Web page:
"He's been great for the defense," Koger said. "He's embraced what happened and grown from it.
"They talk all the time about how great a look he gives them on defense. I was talking to [cornerback] J.T. Floyd yesterday or two days ago about how he got beat a couple times by Stonum. We've got a lot of guys giving great looks."
Borsething. AA.com's pictures of the year capture somewhat insane women's basketball coach Kevin Borseth tebowing in agony:
Tim Hardaway also features, because of course he does. There is an M-football-specific gallery as well.
Stauskas balling out. I linked the video from Nik Stauskas's impressive weekend, what with the assists and being more than a 6'6" shooter described as a country's best. Here they are frontpaged:
follows up with some impresssions from Rivals, Slam, Dave Telep, and the like:
Southborough (Mass.) St. Mark’s senior Nick Stauskas is the perfect replacement for the scrappy Novak. Like Novak, Stauskas plays with a huge chip on his shoulder and is willing to scrap it up a bit with opponents. Stauskas is also an excellent shooter with deep range, a flashy passer and a guy who takes the floor with a significant amount of confidence.
Currently ranked No. 79 nationally in the class of 2012, the four-star wing is part of an excellent Michigan recruiting class and he should be able to contribute right away.
He's still outside of the Scout 100, something their primary analyst has said will be fixed when they redo their rankings. It appears Michigan's 2012 basketball class will be three consensus top 100 four-stars. This is exactly what everyone expected last January.
There's an 18-minute reel of one game Stauskas featured in; it still doesn't have Stauskas missing a shot but does give you a fuller picture of his game. Has some work to do on defense.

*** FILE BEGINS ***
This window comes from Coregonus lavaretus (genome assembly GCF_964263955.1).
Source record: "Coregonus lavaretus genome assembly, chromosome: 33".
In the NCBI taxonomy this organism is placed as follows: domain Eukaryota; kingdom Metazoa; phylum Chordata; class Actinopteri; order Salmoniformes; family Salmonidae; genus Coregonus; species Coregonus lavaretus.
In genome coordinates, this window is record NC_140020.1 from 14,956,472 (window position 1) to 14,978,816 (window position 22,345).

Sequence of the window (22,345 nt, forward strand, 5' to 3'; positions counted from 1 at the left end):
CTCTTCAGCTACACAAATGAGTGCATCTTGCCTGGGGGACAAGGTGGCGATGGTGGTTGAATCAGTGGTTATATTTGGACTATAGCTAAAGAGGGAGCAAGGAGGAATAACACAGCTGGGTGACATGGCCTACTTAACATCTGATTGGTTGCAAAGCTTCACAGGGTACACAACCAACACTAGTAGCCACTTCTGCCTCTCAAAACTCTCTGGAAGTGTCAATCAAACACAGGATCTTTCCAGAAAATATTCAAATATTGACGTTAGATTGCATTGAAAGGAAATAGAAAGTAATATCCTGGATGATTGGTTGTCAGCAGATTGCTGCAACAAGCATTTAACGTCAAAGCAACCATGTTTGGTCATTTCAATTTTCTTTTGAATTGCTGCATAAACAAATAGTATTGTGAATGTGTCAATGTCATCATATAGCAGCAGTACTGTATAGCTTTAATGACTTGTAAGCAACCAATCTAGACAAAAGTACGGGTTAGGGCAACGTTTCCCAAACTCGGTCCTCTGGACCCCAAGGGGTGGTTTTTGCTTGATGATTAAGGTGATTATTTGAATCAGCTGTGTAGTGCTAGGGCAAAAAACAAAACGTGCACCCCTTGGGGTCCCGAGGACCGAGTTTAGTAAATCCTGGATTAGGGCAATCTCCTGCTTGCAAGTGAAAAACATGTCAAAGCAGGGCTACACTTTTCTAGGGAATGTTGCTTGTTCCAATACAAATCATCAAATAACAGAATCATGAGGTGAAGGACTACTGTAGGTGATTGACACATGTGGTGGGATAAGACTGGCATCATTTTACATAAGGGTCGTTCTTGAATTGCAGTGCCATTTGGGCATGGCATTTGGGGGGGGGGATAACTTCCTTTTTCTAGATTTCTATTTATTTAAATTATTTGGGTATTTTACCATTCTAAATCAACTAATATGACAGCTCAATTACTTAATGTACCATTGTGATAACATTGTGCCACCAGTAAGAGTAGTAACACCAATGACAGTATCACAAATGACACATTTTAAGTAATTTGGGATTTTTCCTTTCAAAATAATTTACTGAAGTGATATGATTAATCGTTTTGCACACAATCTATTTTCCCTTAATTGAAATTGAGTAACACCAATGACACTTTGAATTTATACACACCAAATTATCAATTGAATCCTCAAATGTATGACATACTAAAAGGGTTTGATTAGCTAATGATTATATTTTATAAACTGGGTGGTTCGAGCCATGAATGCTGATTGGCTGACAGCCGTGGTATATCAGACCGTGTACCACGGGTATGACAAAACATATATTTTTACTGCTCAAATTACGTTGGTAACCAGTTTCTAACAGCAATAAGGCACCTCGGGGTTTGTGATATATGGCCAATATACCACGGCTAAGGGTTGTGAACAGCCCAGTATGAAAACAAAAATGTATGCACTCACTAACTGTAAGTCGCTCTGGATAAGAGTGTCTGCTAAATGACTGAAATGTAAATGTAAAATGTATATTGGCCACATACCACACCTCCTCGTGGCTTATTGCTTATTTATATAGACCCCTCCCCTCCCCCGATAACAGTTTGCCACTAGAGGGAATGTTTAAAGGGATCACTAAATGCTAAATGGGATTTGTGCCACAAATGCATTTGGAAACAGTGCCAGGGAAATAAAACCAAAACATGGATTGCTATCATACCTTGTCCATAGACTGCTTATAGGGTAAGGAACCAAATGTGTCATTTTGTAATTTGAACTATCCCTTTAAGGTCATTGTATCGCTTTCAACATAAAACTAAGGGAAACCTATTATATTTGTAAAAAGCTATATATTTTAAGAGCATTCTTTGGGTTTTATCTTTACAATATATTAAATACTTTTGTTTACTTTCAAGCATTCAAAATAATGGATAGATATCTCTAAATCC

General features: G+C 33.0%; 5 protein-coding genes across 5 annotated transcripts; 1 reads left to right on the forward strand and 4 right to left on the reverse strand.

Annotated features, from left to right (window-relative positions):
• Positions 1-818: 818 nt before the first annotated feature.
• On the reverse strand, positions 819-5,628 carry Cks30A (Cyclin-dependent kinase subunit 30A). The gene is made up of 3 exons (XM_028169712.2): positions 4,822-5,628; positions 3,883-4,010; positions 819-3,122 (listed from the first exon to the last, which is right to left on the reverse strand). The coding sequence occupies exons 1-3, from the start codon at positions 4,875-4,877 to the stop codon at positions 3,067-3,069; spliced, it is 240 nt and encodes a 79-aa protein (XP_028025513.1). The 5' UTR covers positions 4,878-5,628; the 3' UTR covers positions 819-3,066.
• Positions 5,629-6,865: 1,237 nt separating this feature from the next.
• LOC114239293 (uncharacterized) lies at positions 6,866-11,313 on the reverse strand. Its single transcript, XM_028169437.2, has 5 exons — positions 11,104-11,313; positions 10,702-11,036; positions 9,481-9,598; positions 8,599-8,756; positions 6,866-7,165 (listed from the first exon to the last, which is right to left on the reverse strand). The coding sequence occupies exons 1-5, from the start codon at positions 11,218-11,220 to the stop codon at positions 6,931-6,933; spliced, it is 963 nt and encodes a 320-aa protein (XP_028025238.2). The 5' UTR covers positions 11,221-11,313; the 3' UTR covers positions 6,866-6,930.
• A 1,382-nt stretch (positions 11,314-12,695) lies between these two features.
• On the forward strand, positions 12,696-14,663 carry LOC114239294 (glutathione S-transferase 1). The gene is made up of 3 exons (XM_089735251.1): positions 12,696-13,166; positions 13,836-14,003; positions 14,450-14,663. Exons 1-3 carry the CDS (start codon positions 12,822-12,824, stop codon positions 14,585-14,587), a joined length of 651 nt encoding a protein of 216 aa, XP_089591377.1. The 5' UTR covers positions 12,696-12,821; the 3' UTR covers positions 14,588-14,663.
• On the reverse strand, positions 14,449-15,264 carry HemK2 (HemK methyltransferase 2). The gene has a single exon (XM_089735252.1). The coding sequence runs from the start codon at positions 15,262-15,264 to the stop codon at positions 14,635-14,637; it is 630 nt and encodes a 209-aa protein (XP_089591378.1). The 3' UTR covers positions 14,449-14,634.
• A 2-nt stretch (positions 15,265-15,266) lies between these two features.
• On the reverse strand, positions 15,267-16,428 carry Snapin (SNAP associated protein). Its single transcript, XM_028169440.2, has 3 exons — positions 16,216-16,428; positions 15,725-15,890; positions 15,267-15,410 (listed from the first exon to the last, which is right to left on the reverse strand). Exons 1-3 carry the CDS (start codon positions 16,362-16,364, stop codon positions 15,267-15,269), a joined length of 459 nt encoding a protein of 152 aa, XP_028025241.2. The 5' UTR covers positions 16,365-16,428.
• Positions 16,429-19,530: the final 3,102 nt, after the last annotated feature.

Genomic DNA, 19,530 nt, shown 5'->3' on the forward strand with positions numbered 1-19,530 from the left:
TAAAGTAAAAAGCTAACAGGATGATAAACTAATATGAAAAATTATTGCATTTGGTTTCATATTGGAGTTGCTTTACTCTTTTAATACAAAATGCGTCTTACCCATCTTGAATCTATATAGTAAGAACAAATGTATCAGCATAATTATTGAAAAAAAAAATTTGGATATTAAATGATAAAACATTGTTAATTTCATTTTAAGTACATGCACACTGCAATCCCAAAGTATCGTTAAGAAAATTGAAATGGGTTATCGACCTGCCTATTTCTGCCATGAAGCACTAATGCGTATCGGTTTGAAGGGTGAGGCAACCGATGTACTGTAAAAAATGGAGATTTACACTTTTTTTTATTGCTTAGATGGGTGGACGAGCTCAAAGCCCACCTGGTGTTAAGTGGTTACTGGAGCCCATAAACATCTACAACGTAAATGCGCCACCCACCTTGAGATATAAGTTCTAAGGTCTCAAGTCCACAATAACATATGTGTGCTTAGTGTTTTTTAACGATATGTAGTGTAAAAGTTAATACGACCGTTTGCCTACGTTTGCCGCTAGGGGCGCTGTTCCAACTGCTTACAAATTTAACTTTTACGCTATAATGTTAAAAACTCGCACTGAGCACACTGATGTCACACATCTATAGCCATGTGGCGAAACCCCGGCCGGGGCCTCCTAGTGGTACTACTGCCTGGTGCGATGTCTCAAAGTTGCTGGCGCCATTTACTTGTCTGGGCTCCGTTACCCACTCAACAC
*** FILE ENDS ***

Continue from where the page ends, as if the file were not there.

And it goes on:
We need to cram some more stuff on those jerseys.
NEEDS MOAR ITEMS.
Misdirection plays were a big part of offense. Will we see more? “Maybe. It just is kind of the offensive package. It’s kind of, when you have a quarterback that threatens people because of his ability to run, that’s part of it. That stuff is like the old counter play, which you don’t see a whole lot of people running anymore. It’s a lot of traction one way and then going back the other way.”
Talk about Denard’s passing. Is that more like what you see in practice? “Yeah. The sky’s never going to fall. We’re going to make it through. He throws the ball well, and we like how he throws the ball. [He] set his feet well and we ran good routes and completed some balls.”
Talk about the intensity of tackling and sacks. “I think Jerry Montgomery has done a tremendous job with our front, and the pride that a guy like Van Bergen or Martin have in how they play is a big part of it. I think this whole thing is a process what the kids are going through and how you do things. I think it’s just one of the things that we emphasize and they really did a nice job on some of those things. As far as tackling goes, if you fit the defense right, and wherever the support is or the cutback player -- all those different intangibles you have to have on defense -- I think you tackle better.”